My third clean was at the home of a new client, Zakia. After several phone conversations and texts I finally caved and agreed to come for a one-off job since she was so “stuck”. A friend of mine whom we shall call Roxanne went to this lady’s house some months ago to clean for her but it didn’t go well. Roxanne had told me a frightening tale of how the woman had shouted at her, followed her around and even banned her from answering her phone; she never went back. This account of events left me with a very bad impression of Zakia and I was put off ever going to her house myself. On the phone, Zakia complained that Roxanne was slow, too young for the work, and her fee was overpriced, even though she charged the same as me. On account of her persistence and my concern that she might dissuade one of my regular clients from continuing to employ my services, I chose to consent to help Zakia clean as a ‘One Night Only’ appearance.
Still stressed from my morning with Asmi, I arrived at Zakia’s house sporting a rather forced grin. Zakia, for her part, made no effort to put me at ease, her demeanour was almost cautious, almost mistrustful. Having nothing to lose, I carried my equipment in, put it on the kitchen floor and without small talk asked, “So, what do you want me to do?” She told me she wanted the oven cleaning and the kitchen seen to. “The oven? Let me look at it. I might need a different product.” She told me she had lots of products that would be suitable, opening a cupboard she pointed out kitchen cleaners by many popular brands. “No.” I said determinedly. “It has to be a proper oven cleaner. I have some at home. I’ll go and get it, otherwise it will take me ages to clean that oven.” She hesitated to agree but I wasn’t taking no for an answer, I reassured her that I didn’t live very far and would be back within 10 minutes, which I was.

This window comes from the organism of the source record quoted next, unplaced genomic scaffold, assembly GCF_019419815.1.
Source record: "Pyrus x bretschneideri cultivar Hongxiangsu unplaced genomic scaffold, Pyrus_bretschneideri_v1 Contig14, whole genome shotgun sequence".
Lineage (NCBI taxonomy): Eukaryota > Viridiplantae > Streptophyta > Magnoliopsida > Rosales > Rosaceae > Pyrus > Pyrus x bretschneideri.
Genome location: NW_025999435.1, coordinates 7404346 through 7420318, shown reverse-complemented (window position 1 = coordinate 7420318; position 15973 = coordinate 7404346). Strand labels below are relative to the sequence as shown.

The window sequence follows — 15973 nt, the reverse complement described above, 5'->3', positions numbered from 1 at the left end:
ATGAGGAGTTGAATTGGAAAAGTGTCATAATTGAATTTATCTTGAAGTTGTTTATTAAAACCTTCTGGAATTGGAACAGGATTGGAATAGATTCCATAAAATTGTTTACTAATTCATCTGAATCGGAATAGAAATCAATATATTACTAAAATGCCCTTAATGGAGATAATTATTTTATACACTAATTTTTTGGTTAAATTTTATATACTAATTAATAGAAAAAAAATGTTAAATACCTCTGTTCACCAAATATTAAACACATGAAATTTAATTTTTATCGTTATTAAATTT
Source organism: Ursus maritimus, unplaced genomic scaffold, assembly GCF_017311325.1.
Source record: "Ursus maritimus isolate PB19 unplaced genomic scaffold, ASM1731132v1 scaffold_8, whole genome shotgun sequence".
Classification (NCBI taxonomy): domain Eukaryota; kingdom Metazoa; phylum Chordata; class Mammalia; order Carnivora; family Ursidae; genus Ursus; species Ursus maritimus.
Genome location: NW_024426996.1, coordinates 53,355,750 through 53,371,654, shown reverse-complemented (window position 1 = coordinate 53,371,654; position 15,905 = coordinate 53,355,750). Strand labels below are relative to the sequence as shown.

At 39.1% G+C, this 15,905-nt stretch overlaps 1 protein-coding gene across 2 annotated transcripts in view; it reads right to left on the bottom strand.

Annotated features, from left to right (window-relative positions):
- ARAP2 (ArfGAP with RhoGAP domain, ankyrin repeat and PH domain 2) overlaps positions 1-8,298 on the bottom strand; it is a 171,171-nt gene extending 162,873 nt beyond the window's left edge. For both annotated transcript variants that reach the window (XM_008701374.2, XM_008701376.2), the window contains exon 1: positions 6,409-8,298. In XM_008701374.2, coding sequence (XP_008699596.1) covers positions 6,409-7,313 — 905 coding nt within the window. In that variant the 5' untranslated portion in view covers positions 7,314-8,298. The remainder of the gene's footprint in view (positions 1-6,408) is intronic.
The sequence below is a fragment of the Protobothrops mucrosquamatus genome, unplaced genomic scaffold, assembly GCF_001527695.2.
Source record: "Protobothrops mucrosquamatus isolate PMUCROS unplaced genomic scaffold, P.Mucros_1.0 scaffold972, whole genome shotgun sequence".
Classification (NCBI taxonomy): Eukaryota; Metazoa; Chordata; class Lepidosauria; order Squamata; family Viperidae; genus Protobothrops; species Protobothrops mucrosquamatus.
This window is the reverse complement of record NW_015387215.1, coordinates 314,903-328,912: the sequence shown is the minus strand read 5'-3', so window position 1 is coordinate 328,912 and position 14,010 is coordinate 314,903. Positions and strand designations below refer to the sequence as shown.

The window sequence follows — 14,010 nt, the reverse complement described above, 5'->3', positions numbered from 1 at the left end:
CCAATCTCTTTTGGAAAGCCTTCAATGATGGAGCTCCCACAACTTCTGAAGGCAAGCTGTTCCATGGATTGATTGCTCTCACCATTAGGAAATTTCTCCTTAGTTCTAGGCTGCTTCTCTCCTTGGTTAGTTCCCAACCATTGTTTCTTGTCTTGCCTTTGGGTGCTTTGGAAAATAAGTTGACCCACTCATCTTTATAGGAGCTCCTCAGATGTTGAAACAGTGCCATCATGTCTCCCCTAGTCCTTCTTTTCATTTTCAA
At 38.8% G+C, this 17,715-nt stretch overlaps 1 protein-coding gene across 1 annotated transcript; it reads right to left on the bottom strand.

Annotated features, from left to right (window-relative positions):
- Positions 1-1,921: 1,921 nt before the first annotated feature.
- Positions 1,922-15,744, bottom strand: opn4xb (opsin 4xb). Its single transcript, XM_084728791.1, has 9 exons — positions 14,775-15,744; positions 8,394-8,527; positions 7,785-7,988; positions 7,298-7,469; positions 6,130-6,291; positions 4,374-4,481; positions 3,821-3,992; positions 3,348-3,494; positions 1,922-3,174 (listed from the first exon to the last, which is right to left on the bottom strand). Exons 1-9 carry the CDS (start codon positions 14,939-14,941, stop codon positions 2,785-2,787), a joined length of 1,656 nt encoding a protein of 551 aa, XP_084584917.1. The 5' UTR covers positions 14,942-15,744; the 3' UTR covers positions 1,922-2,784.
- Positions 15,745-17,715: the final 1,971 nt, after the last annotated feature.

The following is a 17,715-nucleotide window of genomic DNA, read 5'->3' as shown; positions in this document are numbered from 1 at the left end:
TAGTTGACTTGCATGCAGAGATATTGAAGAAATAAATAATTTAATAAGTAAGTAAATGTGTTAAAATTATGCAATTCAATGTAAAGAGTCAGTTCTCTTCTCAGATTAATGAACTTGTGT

I worked ferociously, wanting to get the job done as quickly as possible, hanging on the last straw of my tolerance for domestic cleaning. This impressed Zakia, she saw it as a mark of intense, meticulous work. She began to soften, smiling even, commending my work, leaving me unsupervised in the kitchen while she went to do other jobs around the house, she even offered me a cup of tea which I refused but, as a result, I began to relax and ease up. Before I knew it, she was re-heating a samosa for me, pouring on some homemade dip, and she pulling up a chair for me, I ate with gusto. When I was done, she gave me a few more tasks until I said I simply had to go home because of my next job. She paid me and we parted ways, amicable and, on my part, with a transformed first impression.
On three weekdays, or rather, week-evenings, I have a commercial clean at a farm office in a nearby village. At 17:00-20:00 tonight that’s where I was, listening to the audiobook A Year of Living Danishly by Helen Russell. In it, she described the equality experienced by the Danes. The way their country is set up discourages class-distinction, she remarked on how daily life is established in such a way that it is commonplace for CEOs to belong to the same clubs as cleaners and supermarket staff; people simplify their lives so they can work less and spend more time with their families; and the Danes rank #1 in numerous polls on happiness. Like any country, it has its down sides, but I couldn’t help but think how cleaning would be more enjoyable in Denmark, and also that Danish clientèle would be less likely to prejudge me or my reasons for being in this line of work. That said, they were described as such tidy, minimalist people that I probably wouldn’t find much work.
Sometimes the condescension gets to me, I start finding it harder to focus on the perks, namely all of the freedoms I get with being self-employed, I get hung up on how I find cleaning boring and repetitive, and I start to make myself hate it. At those times I’m more sensitive to the way people look at me and the way they speak to me, but it only takes voicing this to my husband, my mum, my brother or my in-laws and they soon set me straight, reminding me of how little the opinions of strangers matter. My family love me for who I am, what I can do, and what I do do for others, and at the end of the day, it’s their opinions of me that carry the most weight.